Graduation rate 81.3

Comm 34 met 2 of 8 targets
Math 30.2 met 4 of 9 targets
Graduation rate 83.9
District improvement level 1

Hazelwood West
Comm. 43.2
Math 33.9

While people in St. Louis are a bit jaded on the whole AYP since even the wealthy districts can't meet all their targets, neither of these districts have numbers to brag about. (Although in fairness, they could also be much worse.) Yes, St. Charles has higher scores than Hazelwood, but I don't see that they justify mass movement. If you look at Hazelwood West's scores, the focus school of the article, they are closer especially in reading. I suspect other factors are in play.

Mo bronze high schools don't have achievement gap; they just don't serve minority populations


Andy Rotherham and Sara Meade argue Newsweek’s best high school list is flawed because it overfocuses on high-achieving students to the detriment of the rest of the student body. Touché.

❝A successful high school should show high levels of student achievement, graduate almost all of its students and not let any demographic subgroup lag far behind.❞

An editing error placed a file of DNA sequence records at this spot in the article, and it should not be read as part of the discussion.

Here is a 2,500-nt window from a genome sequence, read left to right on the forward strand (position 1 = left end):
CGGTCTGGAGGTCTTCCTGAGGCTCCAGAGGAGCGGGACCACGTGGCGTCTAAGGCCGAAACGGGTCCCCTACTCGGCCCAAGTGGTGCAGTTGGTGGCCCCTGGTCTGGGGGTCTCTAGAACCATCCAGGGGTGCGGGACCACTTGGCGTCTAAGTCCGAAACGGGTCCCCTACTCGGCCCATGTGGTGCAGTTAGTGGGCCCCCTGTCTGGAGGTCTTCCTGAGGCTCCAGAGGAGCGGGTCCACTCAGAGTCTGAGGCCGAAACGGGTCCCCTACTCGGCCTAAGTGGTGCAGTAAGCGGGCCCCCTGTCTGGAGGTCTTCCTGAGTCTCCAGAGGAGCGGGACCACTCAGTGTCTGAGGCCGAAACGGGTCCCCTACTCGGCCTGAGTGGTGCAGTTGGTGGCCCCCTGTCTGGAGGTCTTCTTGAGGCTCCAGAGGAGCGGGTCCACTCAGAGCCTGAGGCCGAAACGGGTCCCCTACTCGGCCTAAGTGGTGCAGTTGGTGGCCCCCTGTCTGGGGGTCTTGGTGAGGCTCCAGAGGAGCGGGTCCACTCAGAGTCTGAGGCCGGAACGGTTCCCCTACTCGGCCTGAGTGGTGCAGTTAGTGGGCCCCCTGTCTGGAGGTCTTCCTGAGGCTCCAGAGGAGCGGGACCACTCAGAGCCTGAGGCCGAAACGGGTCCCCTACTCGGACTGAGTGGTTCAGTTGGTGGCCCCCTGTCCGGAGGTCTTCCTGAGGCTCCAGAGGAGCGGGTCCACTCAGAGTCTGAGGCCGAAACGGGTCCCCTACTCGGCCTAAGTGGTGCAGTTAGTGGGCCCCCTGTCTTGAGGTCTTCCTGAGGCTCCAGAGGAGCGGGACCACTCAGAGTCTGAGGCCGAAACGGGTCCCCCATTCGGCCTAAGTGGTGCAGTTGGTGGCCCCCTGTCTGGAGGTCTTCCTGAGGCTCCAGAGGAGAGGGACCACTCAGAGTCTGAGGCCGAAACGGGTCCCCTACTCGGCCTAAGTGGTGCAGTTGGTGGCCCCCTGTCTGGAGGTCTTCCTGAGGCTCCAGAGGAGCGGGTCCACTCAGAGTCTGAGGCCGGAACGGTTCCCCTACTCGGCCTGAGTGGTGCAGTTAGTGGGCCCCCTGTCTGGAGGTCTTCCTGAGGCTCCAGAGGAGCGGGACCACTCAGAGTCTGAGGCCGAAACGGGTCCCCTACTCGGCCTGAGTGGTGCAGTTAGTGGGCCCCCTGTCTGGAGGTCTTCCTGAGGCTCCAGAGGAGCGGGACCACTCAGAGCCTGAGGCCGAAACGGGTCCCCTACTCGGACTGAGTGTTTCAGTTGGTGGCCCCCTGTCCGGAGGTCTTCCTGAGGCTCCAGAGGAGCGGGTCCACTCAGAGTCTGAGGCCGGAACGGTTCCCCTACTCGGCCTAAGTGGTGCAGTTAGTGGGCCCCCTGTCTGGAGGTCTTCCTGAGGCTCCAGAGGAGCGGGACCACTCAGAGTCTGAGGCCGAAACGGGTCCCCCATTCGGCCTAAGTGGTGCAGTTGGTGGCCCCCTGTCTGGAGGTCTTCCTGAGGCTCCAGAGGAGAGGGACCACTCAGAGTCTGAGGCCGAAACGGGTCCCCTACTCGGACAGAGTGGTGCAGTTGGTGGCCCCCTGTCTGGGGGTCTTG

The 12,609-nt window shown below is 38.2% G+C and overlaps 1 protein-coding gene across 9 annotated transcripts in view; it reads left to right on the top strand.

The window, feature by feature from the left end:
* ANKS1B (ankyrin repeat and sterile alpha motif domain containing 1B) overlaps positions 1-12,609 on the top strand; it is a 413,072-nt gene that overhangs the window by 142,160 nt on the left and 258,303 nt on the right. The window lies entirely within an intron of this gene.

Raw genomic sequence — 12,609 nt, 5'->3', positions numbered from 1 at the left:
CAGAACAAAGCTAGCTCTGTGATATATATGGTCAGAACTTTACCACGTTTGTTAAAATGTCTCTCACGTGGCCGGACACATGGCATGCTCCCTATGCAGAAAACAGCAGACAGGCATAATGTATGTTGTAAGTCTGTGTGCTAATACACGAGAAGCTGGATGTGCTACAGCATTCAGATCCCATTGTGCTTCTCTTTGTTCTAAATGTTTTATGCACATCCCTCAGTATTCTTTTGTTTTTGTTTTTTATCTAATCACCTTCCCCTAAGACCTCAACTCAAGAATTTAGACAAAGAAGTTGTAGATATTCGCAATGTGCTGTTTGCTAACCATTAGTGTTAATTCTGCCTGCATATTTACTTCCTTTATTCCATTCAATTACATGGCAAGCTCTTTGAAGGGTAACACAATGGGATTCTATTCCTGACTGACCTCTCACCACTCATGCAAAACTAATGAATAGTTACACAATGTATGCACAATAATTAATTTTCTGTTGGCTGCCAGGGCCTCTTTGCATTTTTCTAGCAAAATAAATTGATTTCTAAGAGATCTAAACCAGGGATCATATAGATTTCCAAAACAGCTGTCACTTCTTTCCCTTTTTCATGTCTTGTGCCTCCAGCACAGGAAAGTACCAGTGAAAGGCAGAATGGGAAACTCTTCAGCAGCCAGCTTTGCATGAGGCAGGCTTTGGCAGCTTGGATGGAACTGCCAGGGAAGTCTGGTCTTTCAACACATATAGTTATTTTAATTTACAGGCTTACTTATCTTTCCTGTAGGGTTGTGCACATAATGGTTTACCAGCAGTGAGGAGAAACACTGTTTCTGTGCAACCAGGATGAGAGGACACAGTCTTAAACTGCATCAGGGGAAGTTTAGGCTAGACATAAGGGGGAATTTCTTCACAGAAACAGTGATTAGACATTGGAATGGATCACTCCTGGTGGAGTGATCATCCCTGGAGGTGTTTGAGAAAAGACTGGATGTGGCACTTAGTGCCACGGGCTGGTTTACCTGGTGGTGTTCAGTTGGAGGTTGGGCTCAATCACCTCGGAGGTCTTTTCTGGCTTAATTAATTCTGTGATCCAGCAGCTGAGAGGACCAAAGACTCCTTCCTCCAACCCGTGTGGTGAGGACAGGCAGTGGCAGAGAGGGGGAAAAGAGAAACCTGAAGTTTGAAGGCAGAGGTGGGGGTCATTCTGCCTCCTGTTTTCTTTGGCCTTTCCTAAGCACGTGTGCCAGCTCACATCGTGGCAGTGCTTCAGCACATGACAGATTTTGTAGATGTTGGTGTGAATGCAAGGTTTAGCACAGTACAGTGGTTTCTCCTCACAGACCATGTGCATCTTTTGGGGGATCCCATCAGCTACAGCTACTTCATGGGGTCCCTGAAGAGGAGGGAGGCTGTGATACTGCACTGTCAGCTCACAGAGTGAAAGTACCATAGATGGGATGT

Mathews counters that

❝such criteria automatically exclude virtually any school serving large numbers of poor or minority students.❞

I think he's onto something.

Rotherham seems to focus on the forest:

❝Remember that when Sara Mead and I took a look at the performance of the top 100 Challenge Index schools on their state assessments we found average black - white gaps in pass rates of 26 points in reading and 31 points in math. One school had a 61 point gap in math!❞

Lafayette High School in Rockwood School District beats that with a 67.1 point differential between white and African-American students in math. Does that mean it’s a bad school? No. It means it’s a good school (great proficiency numbers!) with a challenge. District officials obviously need to address a real need, and they are.